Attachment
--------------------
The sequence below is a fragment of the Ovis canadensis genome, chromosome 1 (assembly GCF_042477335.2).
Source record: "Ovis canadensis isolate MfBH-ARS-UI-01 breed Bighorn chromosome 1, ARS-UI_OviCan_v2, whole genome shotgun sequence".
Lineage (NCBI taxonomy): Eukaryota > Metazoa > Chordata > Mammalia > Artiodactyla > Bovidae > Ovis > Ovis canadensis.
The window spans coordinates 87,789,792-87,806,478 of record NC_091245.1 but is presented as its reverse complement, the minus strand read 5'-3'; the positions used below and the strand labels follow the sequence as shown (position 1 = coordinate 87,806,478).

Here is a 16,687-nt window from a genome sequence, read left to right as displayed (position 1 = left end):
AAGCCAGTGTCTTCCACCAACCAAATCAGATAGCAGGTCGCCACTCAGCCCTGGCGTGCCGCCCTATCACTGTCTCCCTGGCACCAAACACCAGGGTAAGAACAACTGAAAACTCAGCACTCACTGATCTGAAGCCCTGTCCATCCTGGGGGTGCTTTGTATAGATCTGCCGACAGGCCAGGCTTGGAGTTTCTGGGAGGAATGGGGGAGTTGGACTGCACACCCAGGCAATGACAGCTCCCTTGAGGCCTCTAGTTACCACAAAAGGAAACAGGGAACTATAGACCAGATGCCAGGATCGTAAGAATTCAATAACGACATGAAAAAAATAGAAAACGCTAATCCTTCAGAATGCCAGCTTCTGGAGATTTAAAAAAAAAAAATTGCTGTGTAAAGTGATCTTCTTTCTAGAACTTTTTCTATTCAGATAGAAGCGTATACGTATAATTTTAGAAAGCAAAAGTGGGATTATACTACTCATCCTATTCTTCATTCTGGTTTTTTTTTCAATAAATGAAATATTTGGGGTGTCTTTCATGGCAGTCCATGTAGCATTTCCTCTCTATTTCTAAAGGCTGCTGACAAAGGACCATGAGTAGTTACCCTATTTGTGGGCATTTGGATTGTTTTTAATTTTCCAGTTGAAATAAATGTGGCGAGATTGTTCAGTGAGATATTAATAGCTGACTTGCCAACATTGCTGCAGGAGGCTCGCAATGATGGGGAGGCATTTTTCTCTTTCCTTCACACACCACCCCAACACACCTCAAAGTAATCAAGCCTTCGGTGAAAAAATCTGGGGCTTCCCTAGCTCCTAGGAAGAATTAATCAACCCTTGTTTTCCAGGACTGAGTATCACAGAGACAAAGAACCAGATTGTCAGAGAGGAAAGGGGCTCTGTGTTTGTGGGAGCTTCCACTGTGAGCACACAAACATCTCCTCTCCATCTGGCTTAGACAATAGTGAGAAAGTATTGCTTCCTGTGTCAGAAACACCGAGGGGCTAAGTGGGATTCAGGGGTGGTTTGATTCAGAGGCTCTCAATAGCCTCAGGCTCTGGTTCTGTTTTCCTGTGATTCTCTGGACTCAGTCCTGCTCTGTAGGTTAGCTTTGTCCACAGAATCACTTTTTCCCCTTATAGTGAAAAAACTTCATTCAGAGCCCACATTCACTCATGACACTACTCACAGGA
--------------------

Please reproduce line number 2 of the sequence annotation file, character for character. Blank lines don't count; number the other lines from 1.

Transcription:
Source record: "Ovis canadensis isolate MfBH-ARS-UI-01 breed Bighorn chromosome 1, ARS-UI_OviCan_v2, whole genome shotgun sequence".